The news arrived last week. After a ten year wait, the Mountain Maidu would reclaim Humbug Valley from Pacific Gas & Electric. I teared up reading the email. I’ve been writing about this story for a couple years now, an almost impossible saga of a small federally-unrecognized tribe fighting for 2300 acres in the Sierras that have somehow—miraculously—remained undeveloped and are now—miraculously—being returned to them.
A celebration was planned, and I did not plan to miss it.
I drove 800 miles south along the east side of the Cascades through thin cold November air tinged with sage and juniper, past cars with headlights out and smokers in hoodies huddled outside mini-marts and the still-snowy volcanoes--Adams, Hood, Jefferson, Sisters, Shasta, Lassen—floating over it all.
A day before the celebration, I visited with my friend, elder, author, and activist Beverly Ogle. She sat beside her woodstove surrounded by her unfinished manuscripts, beneath a photo of her grandmother in full native dress, with her children and grandchildren coming and going, and she beamed. Like Martin Luther King Jr., she said, she had a dream.
“Only difference is I lived to see it come true,” she said.
The next morning I drove in circles around tiny Chester, California, lost and panicked, until I saw a vintage Ford pickup and U-turned to follow it to a newish building beside a park where kids clambered on rocks under tall pines. A dog I recognized lay unleashed in the sun. This was the place.
Inside, the crowd gathered with the casual ease of a family reunion or a church picnic. Young men, heavyset with braids and ball caps and baggy jeans, held squirming kids in their arms. A group of middle-aged women, both native and white by looks (though it’s dicey to guess who’s native by looks) set up a drum circle. Potluck dishes accumulated on folding tables including venison stew and small Dixie cups of acorn paste, a traditional Maidu staple. (It tastes exactly as you’d imagine: thick, earthy, nutty, slightly bland.) I added my own small salad—cherry tomatoes and cukes I’d chopped at a pullout in the sun since it was too cold at my campsite—and went to talk to Beverly’s son Ken Holbrook.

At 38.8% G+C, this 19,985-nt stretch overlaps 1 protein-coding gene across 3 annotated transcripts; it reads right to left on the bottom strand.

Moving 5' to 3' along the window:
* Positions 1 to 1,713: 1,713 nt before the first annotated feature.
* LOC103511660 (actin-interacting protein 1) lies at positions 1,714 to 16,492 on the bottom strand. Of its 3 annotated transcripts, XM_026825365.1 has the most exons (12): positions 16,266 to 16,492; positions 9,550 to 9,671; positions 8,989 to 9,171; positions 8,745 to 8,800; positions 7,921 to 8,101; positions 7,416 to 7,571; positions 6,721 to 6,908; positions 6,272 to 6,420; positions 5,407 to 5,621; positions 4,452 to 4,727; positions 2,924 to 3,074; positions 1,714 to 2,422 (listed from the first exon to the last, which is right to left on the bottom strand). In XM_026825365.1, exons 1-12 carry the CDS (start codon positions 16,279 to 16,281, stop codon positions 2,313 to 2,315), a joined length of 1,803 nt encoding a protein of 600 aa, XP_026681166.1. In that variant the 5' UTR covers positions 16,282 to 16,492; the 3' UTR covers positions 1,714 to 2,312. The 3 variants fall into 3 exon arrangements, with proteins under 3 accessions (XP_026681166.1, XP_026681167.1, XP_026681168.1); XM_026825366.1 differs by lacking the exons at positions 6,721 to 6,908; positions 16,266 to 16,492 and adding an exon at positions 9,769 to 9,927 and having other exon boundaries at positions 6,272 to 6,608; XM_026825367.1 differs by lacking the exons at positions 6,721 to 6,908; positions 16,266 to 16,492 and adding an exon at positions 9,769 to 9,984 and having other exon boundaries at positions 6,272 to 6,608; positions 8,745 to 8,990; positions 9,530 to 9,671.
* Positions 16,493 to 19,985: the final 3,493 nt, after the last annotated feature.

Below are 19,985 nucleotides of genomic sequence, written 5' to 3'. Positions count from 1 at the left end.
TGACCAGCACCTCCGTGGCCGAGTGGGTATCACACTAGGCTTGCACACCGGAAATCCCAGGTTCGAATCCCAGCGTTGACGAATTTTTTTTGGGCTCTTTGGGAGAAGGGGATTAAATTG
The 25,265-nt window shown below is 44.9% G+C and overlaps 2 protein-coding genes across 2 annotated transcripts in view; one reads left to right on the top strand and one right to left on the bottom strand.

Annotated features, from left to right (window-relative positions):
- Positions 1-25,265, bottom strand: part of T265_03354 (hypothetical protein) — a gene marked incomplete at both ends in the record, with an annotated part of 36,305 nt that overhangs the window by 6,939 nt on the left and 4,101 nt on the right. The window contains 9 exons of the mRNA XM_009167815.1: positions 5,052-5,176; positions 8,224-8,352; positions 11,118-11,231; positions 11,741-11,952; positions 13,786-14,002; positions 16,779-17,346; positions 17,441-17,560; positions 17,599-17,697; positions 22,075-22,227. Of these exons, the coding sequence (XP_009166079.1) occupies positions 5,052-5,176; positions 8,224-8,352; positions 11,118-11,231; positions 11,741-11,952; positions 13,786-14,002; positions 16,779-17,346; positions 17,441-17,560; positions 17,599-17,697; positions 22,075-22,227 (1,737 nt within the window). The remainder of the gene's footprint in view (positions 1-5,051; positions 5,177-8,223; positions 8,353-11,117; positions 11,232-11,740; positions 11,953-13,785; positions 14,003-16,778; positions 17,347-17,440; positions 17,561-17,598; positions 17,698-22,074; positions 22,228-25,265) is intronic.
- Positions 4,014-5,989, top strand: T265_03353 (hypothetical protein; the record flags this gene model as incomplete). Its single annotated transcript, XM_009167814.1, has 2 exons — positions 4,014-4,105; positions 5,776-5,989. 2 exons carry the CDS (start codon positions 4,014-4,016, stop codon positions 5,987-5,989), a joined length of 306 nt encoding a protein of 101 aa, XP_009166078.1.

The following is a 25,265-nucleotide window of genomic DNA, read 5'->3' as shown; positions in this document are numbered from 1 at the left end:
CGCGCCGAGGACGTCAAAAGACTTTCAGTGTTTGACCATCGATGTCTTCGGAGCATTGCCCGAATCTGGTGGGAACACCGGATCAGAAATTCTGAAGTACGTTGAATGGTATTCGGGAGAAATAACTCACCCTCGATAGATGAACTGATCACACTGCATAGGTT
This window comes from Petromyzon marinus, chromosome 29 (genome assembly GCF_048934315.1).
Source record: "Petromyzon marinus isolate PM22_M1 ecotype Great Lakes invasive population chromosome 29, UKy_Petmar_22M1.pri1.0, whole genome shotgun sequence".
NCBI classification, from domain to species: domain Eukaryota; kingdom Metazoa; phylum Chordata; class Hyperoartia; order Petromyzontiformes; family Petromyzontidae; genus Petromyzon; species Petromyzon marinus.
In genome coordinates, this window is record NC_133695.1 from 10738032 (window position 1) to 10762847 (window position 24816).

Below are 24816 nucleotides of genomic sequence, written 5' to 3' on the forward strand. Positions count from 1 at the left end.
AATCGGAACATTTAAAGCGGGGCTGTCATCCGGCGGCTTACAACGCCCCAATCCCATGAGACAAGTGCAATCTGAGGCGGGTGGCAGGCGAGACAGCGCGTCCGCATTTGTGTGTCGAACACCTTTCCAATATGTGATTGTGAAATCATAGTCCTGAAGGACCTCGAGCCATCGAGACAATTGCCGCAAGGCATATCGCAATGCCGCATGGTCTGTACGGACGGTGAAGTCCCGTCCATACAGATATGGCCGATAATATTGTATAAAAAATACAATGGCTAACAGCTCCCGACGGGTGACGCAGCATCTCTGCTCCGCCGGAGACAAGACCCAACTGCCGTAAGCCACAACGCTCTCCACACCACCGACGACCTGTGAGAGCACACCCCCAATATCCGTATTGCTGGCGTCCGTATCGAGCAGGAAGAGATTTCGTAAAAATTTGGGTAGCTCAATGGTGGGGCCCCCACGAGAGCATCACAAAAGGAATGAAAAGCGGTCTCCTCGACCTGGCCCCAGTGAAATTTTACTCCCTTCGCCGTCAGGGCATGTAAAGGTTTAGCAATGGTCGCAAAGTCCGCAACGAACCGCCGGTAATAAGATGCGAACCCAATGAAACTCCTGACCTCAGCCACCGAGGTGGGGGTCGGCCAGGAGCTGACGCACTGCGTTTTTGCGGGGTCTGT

Ken is the brand new executive director of the Maidu Summit Consortium (there’s never been one before.) He wore a crisp white shirt, grey jeans, and a tie, the only tie in the room. He’d recently traveled to a conference Salamanca, Spain to present their efforts to reclaim Humbug Valley and their goal to use TEK—traditional ecological knowledge—to manage the land as an example not only to other indigenous people but to land managers everywhere. When he spoke in Salamanca, he said, he stood in the exact place where Queen Isabella commissioned Christopher Columbus. He told me this story—told anyone who would listen—with less irony than giddy triumph, grinning wide, nearly bursting with it.
When at last formalities began, members of the nonprofit consortium stood to speak, people who endured years of negotiations, interminable meetings, to get to this point. Their eyes sparkled as they described Humbug Valley and how this moment was meant to be and their hopes for the future.
One woman, impeccably dressed, with the poise of a no-nonsense substitute teacher or perhaps a U.S. Senator, was the only speaker to show any hint of anger, any sense of the injustice of the past 200+ years. She stood, nearly trembling, and said simply:
“I never thought I’d live to see Indians given anything by the dominant culture.”
The applause was long. The truth undeniable.
At the end of the speeches, a surprise announcement was made. Well, it was a surprise to Beverly Ogle. Her kids had told me about it excitedly in her driveway the day before. Beverly was awarded a special lifetime achievement award by the Indigenous Communities of Northern California. With it she received a hand-crafted bow. Her daughter, Brenda, presented the bow, and announced with pride that Beverly Ogle is the first woman ever to receive this award.
But, Brenda explained, there were no arrows to go with it. The arrows come later, next spring, when the Maidu return to Humbug Valley to begin the work ahead.